Boey with his book, Find Dining with Johor Kaki

Savouring Johor’s Food Scene

Riding pillion on his father’s trusty little Honda as his dad manoeuvred the bike from their home in Toa Payoh Singapore, crossing the Causeway to Sungai Segget in old downtown Johor Bahru, was one of the earliest memories Tony Boey has of his affinity with Malaysian food.

“I remember tagging along on my dad’s regular day trips to Johor Bahru for food. We also loved going to Ayer Hitam to visit the pottery factory there. Another of our favourite haunts was Lido Beach, which faces Singapore across the Johor Straits. We used to watch people dig up clams on the beach and we would buy from them to cook at home,” recalled Boey of his teenage years.

Boey, 57, may be Singaporean but he shares many of the same fond memories of old downtown JB as Johoreans. After his retirement as an air traffic controller six years ago, Boey spends half his time in Johor mainly for the food, influenced by his dad. “Like many Singaporeans, my family has been visiting Johor Bahru since my two children were toddlers. Now that the kids are grown and with leisure time after retirement, we visit Johor more often,” he explained.

However, unlike most Singaporeans who make a quick trip before returning to the little red dot to rejoin the rat race, Boey takes pain to discover little stalls that serve delicious food in kopitiams, side lanes and in villages. With his discoveries, Boey feels the need to share the information with others, and to document these little-known eateries on the world wide web.

“It has been six years since I established ‘Johor Kaki’ food blog and I am still as passionate about sharing as I was in my very first post. My objective is to place every good hawker on the internet, before they are gone. Some of the stalls that I had shared over the years no longer exist, unfortunately,” he added.

shooting a street hawker outside Taman Sri Tebrau Food Centre, Johor
shooting a street hawker outside Taman Sri Tebrau Food Centre, Johor

As a food authority, especially on Johor food, Boey believes that despite the similarities between Singapore and Johor food due to proximity of the two locations, there are many subtle differences to be uncovered, making every food trip to Johor interesting and intriguing.

Not surprisingly, Boey keeps going back for more. He shared, “Singaporeans are crazy about food. Besides food in our own home country, we enjoy food everywhere we go. Johor is our nearest overseas destination for food.

“In Singapore, we face the issue of our heritage food rapidly disappearing as the new generation is not attracted to serving traditional food as a livelihood. Rising cost of living also makes it difficult to prepare food the old way which often requires a lot of manual work.

“Johor is also facing a similar situation but it is not as acute as Singapore. This is why I like to visit Johor to look for heritage food that is made the traditional way. I like to take pictures, note down interesting things about the hawkers and food to share on my blog. Even in Johor, such heritage food is slowly disappearing and I have made it my mission to document them before they fade away. Luckily, I am guided by many Anak Johor who share the same passion for Johor food.”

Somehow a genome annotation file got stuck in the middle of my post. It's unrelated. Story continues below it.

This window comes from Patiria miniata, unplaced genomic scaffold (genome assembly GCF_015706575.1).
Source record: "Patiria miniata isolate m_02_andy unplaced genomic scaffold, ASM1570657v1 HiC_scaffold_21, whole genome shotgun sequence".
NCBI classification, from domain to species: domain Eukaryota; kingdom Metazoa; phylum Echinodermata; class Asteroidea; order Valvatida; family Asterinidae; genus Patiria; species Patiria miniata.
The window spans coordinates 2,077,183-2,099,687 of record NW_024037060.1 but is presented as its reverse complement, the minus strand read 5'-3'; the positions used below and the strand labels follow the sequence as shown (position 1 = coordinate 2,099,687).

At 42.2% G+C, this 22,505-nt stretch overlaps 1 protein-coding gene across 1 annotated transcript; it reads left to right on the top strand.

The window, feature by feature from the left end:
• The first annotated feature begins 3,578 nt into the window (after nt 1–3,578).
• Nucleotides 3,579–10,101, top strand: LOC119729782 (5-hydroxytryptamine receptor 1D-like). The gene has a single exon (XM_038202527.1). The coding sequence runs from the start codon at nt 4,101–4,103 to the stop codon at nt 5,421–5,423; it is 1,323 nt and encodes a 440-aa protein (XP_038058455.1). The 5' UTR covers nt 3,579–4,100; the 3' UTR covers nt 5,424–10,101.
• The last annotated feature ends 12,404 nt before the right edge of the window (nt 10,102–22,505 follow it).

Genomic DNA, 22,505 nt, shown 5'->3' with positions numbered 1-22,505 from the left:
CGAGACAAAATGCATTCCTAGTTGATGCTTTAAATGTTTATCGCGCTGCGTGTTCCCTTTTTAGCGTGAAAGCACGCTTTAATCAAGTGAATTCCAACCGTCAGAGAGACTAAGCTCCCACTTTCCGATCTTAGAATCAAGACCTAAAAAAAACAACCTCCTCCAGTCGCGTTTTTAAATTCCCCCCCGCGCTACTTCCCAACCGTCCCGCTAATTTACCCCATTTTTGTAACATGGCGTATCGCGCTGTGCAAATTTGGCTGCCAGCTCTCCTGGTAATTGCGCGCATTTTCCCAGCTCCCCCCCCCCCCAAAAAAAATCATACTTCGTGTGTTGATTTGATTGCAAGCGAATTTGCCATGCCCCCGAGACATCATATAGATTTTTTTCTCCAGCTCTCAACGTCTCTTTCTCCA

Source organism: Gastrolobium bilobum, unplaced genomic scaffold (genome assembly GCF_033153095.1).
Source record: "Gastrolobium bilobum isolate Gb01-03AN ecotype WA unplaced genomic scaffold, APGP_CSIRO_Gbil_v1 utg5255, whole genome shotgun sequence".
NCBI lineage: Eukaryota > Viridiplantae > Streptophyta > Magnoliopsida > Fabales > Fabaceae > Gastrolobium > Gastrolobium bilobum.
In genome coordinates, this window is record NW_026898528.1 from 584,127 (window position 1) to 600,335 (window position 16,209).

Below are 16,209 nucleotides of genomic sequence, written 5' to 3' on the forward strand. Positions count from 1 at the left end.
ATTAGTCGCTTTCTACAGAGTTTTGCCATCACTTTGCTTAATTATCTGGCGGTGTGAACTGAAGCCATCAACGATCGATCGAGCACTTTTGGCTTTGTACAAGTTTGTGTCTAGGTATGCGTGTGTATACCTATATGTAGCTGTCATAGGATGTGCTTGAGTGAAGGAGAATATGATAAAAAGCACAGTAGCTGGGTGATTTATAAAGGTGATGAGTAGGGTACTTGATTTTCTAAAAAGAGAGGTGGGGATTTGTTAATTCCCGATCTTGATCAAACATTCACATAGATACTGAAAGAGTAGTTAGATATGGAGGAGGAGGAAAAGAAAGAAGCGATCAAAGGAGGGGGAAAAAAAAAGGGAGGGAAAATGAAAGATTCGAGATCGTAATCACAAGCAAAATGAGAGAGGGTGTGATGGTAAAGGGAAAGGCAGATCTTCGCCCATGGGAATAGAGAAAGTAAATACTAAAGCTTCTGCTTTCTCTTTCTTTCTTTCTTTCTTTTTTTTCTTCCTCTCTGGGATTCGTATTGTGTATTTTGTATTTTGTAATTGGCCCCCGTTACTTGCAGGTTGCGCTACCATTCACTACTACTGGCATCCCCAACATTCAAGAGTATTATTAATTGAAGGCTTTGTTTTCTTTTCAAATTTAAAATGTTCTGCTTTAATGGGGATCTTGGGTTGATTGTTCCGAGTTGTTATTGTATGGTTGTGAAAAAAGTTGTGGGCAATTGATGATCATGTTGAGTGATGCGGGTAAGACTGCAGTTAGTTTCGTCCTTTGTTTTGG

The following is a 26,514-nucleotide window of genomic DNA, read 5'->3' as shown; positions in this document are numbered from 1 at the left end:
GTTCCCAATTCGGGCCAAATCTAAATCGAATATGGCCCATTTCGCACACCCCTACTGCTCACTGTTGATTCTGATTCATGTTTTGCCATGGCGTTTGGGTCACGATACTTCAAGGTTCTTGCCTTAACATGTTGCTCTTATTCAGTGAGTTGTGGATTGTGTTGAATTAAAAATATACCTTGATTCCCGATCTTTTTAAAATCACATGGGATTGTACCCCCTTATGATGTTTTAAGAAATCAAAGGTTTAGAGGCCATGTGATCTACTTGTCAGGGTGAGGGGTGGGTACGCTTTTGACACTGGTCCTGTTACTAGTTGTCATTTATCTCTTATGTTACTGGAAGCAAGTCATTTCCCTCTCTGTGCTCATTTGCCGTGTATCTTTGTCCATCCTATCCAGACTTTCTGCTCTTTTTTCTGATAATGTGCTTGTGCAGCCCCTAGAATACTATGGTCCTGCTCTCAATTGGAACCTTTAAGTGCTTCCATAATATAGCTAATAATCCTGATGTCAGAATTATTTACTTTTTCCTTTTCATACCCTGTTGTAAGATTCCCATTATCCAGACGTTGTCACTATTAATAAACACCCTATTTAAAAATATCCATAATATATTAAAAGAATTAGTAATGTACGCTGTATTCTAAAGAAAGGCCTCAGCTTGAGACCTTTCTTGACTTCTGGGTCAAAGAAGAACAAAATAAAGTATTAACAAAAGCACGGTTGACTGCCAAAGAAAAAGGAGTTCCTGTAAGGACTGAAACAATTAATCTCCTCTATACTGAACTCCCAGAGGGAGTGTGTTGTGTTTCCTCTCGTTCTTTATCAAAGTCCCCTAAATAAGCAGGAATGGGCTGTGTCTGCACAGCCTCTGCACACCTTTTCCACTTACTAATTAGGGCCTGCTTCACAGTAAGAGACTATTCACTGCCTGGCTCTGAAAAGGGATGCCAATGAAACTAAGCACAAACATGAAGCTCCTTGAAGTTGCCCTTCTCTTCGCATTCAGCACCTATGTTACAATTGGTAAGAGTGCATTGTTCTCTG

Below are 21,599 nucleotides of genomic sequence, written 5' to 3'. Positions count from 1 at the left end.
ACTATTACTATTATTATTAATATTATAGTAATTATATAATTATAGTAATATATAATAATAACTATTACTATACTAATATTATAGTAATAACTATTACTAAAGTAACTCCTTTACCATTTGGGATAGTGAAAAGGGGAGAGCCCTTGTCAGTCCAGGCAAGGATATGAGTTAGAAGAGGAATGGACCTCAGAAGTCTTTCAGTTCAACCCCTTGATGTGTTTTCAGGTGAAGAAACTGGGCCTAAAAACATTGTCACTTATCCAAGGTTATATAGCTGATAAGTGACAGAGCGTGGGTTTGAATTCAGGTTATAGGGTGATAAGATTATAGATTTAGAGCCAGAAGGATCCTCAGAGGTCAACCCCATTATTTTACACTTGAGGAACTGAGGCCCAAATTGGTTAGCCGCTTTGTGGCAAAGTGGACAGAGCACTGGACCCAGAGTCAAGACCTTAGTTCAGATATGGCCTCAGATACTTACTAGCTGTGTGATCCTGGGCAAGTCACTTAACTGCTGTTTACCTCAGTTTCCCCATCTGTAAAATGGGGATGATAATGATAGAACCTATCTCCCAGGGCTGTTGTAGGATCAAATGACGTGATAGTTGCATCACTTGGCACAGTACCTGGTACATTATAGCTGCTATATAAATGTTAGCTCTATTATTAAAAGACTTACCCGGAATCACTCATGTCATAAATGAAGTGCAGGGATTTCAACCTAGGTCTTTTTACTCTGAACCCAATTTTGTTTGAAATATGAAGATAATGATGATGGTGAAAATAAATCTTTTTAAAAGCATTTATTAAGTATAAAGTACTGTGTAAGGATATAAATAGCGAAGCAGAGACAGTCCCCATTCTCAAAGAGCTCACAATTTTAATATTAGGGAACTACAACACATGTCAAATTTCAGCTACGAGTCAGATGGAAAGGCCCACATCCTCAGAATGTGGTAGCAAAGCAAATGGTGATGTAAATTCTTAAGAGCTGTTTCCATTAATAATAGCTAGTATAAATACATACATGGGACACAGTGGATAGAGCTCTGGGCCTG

Boey with his book, Find Dining with Johor Kaki
Boey with his book, Find Dining with Johor Kaki

In October 2016, Boey with the help of publisher MAGistrate and developer UMLand launched a guide book on Johor Bahru food titled ‘Find Dining with Johor Kaki’. The 150-page, full-colour book was distributed for free as a tribute to celebrate Johor hawkers.

When it comes to food, Boey opined that Malaysia’s biggest advantage is its variety. “All kinds of cuisines can be found in Malaysia, with a delicious local twist. From neighbouring Thailand and Indonesia, to faraway countries of India, China and England, food from all of these countries are combined to bring about the unique dishes in Malaysia. Chicken Chop, Wanton Mee and Nasi Briyani are not the same as those in England, Hong Kong and the Middle East, respectively,” Boey observed.

According to him, there seems to be no end of surprises, with hidden gems in every corner: “Malaysia, as a whole, is blessed with delicious food. Eating is a social event in the country; people sit down to chat and catch up over a meal or even just a drink at all times of the day and night. Eating together is a priceless Malaysian culture.

“I would like to encourage everyone to document their foodie journey, too, as it is very rewarding. It doesn’t cost much – just our time and commitment to give back a little to our hawkers by sharing about them on social media.”

Indeed, running ‘Johor Kaki’ blog has presented Boey with greater opportunities to indulge in all the things that he loves: eating, photography, travelling and making new friends. Pursuing his passion has helped to keep him excited and energised after retirement, admitted Boey, whose personal all-time favourite food is Laksa, all varieties of it. “I would love to explore and taste all the Laksa dishes in our region,” he declared.

Note: An edited version of this article [Savouring Johor’s food scene] was published on 8th July 2017 in the now-defunct The Malay Mail.

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